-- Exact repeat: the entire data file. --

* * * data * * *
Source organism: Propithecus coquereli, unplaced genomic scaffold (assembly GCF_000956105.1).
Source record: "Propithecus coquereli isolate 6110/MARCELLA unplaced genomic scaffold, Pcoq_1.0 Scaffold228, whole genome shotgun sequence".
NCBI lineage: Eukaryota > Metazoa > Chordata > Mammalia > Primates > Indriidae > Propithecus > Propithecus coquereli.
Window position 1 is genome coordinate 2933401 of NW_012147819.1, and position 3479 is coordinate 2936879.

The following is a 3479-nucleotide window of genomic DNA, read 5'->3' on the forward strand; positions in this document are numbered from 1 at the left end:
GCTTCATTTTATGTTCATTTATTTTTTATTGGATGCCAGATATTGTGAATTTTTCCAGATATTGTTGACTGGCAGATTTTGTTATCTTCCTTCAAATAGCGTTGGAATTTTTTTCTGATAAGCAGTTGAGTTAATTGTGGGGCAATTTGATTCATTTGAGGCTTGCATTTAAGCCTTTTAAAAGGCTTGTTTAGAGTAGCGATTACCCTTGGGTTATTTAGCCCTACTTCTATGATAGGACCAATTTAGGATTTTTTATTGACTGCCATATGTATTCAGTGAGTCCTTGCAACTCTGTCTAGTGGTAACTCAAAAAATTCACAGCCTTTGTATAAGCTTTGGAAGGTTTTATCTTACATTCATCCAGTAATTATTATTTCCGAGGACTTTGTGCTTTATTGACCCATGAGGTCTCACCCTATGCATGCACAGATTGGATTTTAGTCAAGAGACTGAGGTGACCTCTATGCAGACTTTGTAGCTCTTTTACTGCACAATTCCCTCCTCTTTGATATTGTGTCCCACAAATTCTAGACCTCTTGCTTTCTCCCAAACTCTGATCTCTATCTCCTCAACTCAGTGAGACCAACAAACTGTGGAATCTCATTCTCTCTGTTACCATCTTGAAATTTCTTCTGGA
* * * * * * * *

Source organism: Propithecus coquereli, unplaced genomic scaffold (assembly GCF_000956105.1).
Source record: "Propithecus coquereli isolate 6110/MARCELLA unplaced genomic scaffold, Pcoq_1.0 Scaffold228, whole genome shotgun sequence".
NCBI lineage: Eukaryota > Metazoa > Chordata > Mammalia > Primates > Indriidae > Propithecus > Propithecus coquereli.
Window position 1 is genome coordinate 2933401 of NW_012147819.1, and position 3479 is coordinate 2936879.

The following is a 3479-nucleotide window of genomic DNA, read 5'->3' on the forward strand; positions in this document are numbered from 1 at the left end:
GCTTCATTTTATGTTCATTTATTTTTTATTGGATGCCAGATATTGTGAATTTTTCCAGATATTGTTGACTGGCAGATTTTGTTATCTTCCTTCAAATAGCGTTGGAATTTTTTTCTGATAAGCAGTTGAGTTAATTGTGGGGCAATTTGATTCATTTGAGGCTTGCATTTAAGCCTTTTAAAAGGCTTGTTTAGAGTAGCGATTACCCTTGGGTTATTTAGCCCTACTTCTATGATAGGACCAATTTAGGATTTTTTATTGACTGCCATATGTATTCAGTGAGTCCTTGCAACTCTGTCTAGTGGTAACTCAAAAAATTCACAGCCTTTGTATAAGCTTTGGAAGGTTTTATCTTACATTCATCCAGTAATTATTATTTCCGAGGACTTTGTGCTTTATTGACCCATGAGGTCTCACCCTATGCATGCACAGATTGGATTTTAGTCAAGAGACTGAGGTGACCTCTATGCAGACTTTGTAGCTCTTTTACTGCACAATTCCCTCCTCTTTGATATTGTGTCCCACAAATTCTAGACCTCTTGCTTTCTCCCAAACTCTGATCTCTATCTCCTCAACTCAGTGAGACCAACAAACTGTGGAATCTCATTCTCTCTGTTACCATCTTGAAATTTCTTCTGGA